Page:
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OPEC calls emergency meeting

Sam Fletcher
Senior Writer

After weeks of falling crude prices, the Organization of Petroleum Exporting Countries finally agreed to an emergency meeting Oct. 19 in Qatar to discuss a possible production cut of 1 million b/d.

Analysts in the Houston office of Raymond James & Associates Inc. said the group would try to work out details of what would be its first official production cut since April 2004. Ministers had been debating whether the cut would be from actual output of about 27.5 million b/d for members other than Iraq or from the "notional" group quota of 28 million b/d.

"The results of the meeting should help shrug off the uncertainties related to the cut that have been hanging over the market in the last couple of weeks," the Raymond James analysts said.

The US Energy Information Administration (EIA) estimates the 10 OPEC members subject to quota are producing 27.6 million b/d of crude.

However, Jacques Rousseau, senior energy analyst at Friedman, Billings, Ramsey Group Inc., Arlington, Va., said, "OPEC (including Iraq) produced 29.8 million b/d of crude oil in September and needs to produce 29.5 million b/d in the fourth quarter of 2006 and 29 million b/d in the first quarter of 2007 to balance global supply-demand." He said, "OPEC really does not need to remove supply from the market until the first quarter. However, we think it will occur before that due to the recent crude oil price decline."

Because of the gap between OPEC's official quota and its actual production, the "only practical solution" would be a uniform 3.5% reduction for each member based on September production levels, said analysts with the Société Générale (SG) group.

"We do not think this [reduction] will have much impact on the market. At best, OPEC can expect the market to give it some short-term credit by trading in a narrow range (say $57-62/bbl) until it gets the first indications on compliance," they said.

"The oil market is indeed oversupplied (by only 500,000 b/d)," said SG analysts. But that oversupply "would have disappeared mechanically" in the fourth quarter, "even with OPEC still producing at the current level," they said. "The market has been oversupplied on average for the last 3 years without having any downward impact on the price. Therefore, strictly speaking, the market is not looking for a rebalancing of supply as it knows the bearish trend is not fueled by any physical issue but rather for the degree of OPEC's commitment to floor the price at a certain level."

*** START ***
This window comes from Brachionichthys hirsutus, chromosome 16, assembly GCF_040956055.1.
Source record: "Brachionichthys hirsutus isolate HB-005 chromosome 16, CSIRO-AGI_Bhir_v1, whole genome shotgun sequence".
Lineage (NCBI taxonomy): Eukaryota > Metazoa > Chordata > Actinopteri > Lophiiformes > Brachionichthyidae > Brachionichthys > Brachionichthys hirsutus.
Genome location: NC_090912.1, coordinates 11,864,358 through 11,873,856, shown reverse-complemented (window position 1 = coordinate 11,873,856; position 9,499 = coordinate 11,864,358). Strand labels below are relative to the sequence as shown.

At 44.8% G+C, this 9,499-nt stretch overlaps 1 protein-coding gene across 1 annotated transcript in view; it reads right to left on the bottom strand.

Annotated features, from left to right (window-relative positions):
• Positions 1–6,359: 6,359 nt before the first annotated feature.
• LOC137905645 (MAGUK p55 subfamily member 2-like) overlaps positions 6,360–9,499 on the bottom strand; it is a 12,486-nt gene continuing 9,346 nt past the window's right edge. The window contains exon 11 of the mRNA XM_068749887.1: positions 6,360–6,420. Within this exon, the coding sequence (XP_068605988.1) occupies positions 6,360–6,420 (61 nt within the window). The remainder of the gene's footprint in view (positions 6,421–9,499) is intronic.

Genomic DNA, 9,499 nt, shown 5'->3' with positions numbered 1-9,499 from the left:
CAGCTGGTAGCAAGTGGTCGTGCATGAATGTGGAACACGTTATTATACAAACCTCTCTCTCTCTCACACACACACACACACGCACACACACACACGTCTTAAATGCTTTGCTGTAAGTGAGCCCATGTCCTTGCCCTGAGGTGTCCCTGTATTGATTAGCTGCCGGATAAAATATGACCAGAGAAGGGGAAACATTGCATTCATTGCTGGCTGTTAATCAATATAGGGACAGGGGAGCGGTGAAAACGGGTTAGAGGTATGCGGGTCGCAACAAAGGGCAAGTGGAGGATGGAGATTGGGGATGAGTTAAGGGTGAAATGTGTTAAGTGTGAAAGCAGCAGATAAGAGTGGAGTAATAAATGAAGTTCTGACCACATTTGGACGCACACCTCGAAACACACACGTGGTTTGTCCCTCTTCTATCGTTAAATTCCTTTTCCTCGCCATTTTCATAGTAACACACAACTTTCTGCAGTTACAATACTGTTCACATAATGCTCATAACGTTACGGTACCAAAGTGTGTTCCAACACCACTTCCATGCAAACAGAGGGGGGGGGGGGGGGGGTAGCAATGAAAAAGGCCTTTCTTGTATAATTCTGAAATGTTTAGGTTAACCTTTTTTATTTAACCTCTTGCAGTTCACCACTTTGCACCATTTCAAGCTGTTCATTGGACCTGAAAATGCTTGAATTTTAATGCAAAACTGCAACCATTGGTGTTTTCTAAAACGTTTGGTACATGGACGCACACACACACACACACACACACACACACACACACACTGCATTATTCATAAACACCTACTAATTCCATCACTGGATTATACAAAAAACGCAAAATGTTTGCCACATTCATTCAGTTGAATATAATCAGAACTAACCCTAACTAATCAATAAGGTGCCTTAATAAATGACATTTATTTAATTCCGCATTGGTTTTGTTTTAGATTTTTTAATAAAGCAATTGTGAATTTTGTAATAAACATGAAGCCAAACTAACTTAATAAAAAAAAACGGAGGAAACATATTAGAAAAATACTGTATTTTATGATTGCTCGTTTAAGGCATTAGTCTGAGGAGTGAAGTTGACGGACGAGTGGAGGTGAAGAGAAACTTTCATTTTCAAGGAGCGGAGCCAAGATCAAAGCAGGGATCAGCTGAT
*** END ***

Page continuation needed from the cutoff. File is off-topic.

Other market factors
After a steep fall earlier in the week, crude futures prices rallied Oct. 12-13 from a 10-month low, buoyed by reports of the first decline in US distillate inventories since early August. The November contract for benchmark US light, sweet crudes hit a 2006 low of $57.22/bbl in overnight electronic trading Oct. 12 on the New York Mercantile Exchange but rallied to close at $57.86/bbl. It finished the week at $58.57/bbl Oct. 13.

In the interim, safety authorities in Norway ordered production shut down at two offshore platforms operated by Statoil ASA and Royal Dutch Shell PLC, reportedly over concerns about lifeboat standards. That has reduced Norwegian production by 280,000 b/d from 2.7 million b/d of crude oil and natural gas liquids.

Crude markets also were buoyed by unseasonably cold weather in the northeastern US (OGJ Online, Oct. 12, 2006). Nonetheless, crude futures prices ended the week 2% lower Oct. 13.

Energy supplies
US distillate fuel inventories dropped 1.6 million bbl to 149.9 million bbl during the week ended Oct. 6. Ultralow-sulfur diesel dipped by 200,000 bbl in its first decline since the week ended July 14. Heating oil fell by 1.8 million bbl, the largest decline since the week ended Mar. 24, said EIA officials.

The November natural gas contract fell 36.8¢ to $5.78/MMbtu Oct. 12 and was down to $5.66/MMbtu Oct. 13 on NYMEX as US winter gas storage increased to the highest level ever. EIA reported the injection of 62 bcf of gas during the week ended Oct. 6, boosting US storage to nearly 3.4 tcf, up by 410 bcf from year-ago levels and 358 bcf above the 5-year average.

Natural gas futures prices were higher in early trading Oct. 16 after Northeast US weather turned colder than expected. A state of emergency was declared in Buffalo, NY, where 2 ft of snow triggered power outages. The November natural gas contract fell Oct. 11-13, ending an 8-day rally and finishing the week at $5.66/MMbtu on NYMEX.

(Online Oct. 16, 2006; author's e-mail: samf@ogjonline.com)



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